Double outlet right ventricle (DORV), as depicted in the image below, is a type of ventriculoarterial connection in which both the aorta (AO) and pulmonary artery (PA) arise entirely or predominantly from the right ventricle (RV). The only outlet from the left ventricle (LV) is a ventricular septal defect (VSD).
Double outlet right ventricle (DORV) with transposition of the great arteries accounts for 26% of cases of DORV. The aorta (AO) is anterior and to the right of the pulmonary artery (PA), and both arteries arise from the right ventricle (RV). The only outflow from the left ventricle (LV) is a ventricular septal defect (VSD), which diverts blood toward the RV. Pulmonary veins drain into the left atrium (LA) after blood has been oxygenated in the lungs (L). Systemic venous return is to the right atrium (RA).
DORV is usually associated with concordant atrioventricular (AV) connections (ie, the right atrium drains into the RV and the left atrium drains into the LV). Fibrous discontinuity is present between the mitral and semilunar valves. Conus is present beneath both the aortic and pulmonary valves (subpulmonic and subaortic conus).
DORV is virtually always associated with a VSD and, occasionally, with an atrial septal defect. Patients with DORV may also present with varying degrees of left ventricular hypoplasia and mitral valve anomalies such as stenosis or atresia. Straddling of the AV valves across the VSD may be present. The aortic valve may be stenosed, and the aortic arch may show coarctation or even interruption. Anomalies of the coronary arteries (CAs), such as those that occur in patients with dextro-transposition of the great arteries may be present. These include the left circumflex arising from the right main, a single right CA, a single left CA, and inverted origin of the CA.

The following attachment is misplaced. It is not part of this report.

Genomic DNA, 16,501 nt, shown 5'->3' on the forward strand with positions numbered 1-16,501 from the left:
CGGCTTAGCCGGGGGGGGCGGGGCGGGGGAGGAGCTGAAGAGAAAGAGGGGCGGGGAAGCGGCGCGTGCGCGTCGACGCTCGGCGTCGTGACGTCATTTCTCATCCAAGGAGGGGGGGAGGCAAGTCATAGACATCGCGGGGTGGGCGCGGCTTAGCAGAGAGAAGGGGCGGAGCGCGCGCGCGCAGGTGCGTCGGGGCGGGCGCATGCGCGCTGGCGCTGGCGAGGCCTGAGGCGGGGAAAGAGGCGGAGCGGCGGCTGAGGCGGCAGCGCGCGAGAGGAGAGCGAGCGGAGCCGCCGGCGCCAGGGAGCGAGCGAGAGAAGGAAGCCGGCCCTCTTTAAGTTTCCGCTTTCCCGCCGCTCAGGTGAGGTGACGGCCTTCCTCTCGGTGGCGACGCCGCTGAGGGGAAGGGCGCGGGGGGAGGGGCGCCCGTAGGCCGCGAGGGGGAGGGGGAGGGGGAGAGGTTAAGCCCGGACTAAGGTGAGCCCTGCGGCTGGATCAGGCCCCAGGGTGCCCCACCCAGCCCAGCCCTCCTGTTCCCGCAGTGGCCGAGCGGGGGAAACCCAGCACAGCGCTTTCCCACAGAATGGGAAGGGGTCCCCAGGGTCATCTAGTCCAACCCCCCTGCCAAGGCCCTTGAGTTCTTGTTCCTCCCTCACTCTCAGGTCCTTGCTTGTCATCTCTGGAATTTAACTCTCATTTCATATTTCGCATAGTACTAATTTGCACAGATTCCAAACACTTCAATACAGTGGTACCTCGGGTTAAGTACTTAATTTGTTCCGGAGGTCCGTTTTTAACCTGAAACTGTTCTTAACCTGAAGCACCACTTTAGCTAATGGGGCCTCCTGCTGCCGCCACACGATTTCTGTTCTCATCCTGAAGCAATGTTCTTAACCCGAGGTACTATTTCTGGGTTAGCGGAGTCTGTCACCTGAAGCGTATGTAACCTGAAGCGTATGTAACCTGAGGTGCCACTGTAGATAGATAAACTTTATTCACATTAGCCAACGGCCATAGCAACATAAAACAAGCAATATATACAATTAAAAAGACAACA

The AV node and His-Purkinje fibers may be displaced in DORV because of the anatomic characteristics of these hearts.
In DORV, the great arteries may take different relationships as follows:
In 64% of cases of DORV, the great arteries lie side by side with the AO to the right of the PA and both semilunar valves lying in the same transverse and coronal plane (physiologically similar to tetralogy of Fallot [TOF]).
In 26% of cases of DORV, the AO is anterior and to the right of the PA, physiologically resembling transposition of the great arteries (ie, d-transposition of the great arteries), with a VSD.
In 7% of cases of DORV, the AO is anterior and to the left of the PA (levo-transposition of the great arteries).
Only 3% of cases of DORV have a normal great artery relationship with the AO arising posterior and to the right of the PA.